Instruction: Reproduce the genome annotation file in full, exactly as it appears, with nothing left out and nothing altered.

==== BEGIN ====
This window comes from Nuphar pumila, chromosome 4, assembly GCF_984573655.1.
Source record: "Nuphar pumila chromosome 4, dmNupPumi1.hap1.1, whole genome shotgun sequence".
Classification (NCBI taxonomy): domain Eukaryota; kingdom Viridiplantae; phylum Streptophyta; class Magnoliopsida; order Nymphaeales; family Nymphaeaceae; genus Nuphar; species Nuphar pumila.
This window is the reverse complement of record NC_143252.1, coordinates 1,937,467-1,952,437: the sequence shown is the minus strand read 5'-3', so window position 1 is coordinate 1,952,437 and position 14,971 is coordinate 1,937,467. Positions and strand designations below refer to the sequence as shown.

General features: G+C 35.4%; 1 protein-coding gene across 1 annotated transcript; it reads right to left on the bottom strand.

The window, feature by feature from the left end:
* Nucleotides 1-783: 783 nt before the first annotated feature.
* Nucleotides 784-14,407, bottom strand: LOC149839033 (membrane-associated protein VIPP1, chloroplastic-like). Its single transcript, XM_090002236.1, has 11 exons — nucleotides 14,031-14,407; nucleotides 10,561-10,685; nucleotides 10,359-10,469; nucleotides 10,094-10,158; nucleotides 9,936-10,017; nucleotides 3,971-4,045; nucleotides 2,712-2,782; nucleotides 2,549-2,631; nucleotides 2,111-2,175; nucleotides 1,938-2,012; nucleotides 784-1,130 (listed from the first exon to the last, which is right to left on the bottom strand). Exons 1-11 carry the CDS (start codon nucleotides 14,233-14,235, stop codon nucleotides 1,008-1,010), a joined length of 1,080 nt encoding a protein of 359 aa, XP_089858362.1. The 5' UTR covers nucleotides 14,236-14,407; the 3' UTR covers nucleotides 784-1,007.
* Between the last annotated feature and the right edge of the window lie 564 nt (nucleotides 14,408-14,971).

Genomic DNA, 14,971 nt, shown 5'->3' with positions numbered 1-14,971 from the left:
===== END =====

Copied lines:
This window comes from Nuphar pumila, chromosome 4, assembly GCF_984573655.1.
Source record: "Nuphar pumila chromosome 4, dmNupPumi1.hap1.1, whole genome shotgun sequence".
Classification (NCBI taxonomy): domain Eukaryota; kingdom Viridiplantae; phylum Streptophyta; class Magnoliopsida; order Nymphaeales; family Nymphaeaceae; genus Nuphar; species Nuphar pumila.
This window is the reverse complement of record NC_143252.1, coordinates 1,937,467-1,952,437: the sequence shown is the minus strand read 5'-3', so window position 1 is coordinate 1,952,437 and position 14,971 is coordinate 1,937,467. Positions and strand designations below refer to the sequence as shown.

General features: G+C 35.4%; 1 protein-coding gene across 1 annotated transcript; it reads right to left on the bottom strand.

The window, feature by feature from the left end:
* Nucleotides 1-783: 783 nt before the first annotated feature.
* Nucleotides 784-14,407, bottom strand: LOC149839033 (membrane-associated protein VIPP1, chloroplastic-like). Its single transcript, XM_090002236.1, has 11 exons — nucleotides 14,031-14,407; nucleotides 10,561-10,685; nucleotides 10,359-10,469; nucleotides 10,094-10,158; nucleotides 9,936-10,017; nucleotides 3,971-4,045; nucleotides 2,712-2,782; nucleotides 2,549-2,631; nucleotides 2,111-2,175; nucleotides 1,938-2,012; nucleotides 784-1,130 (listed from the first exon to the last, which is right to left on the bottom strand). Exons 1-11 carry the CDS (start codon nucleotides 14,233-14,235, stop codon nucleotides 1,008-1,010), a joined length of 1,080 nt encoding a protein of 359 aa, XP_089858362.1. The 5' UTR covers nucleotides 14,236-14,407; the 3' UTR covers nucleotides 784-1,007.
* Between the last annotated feature and the right edge of the window lie 564 nt (nucleotides 14,408-14,971).

Genomic DNA, 14,971 nt, shown 5'->3' with positions numbered 1-14,971 from the left: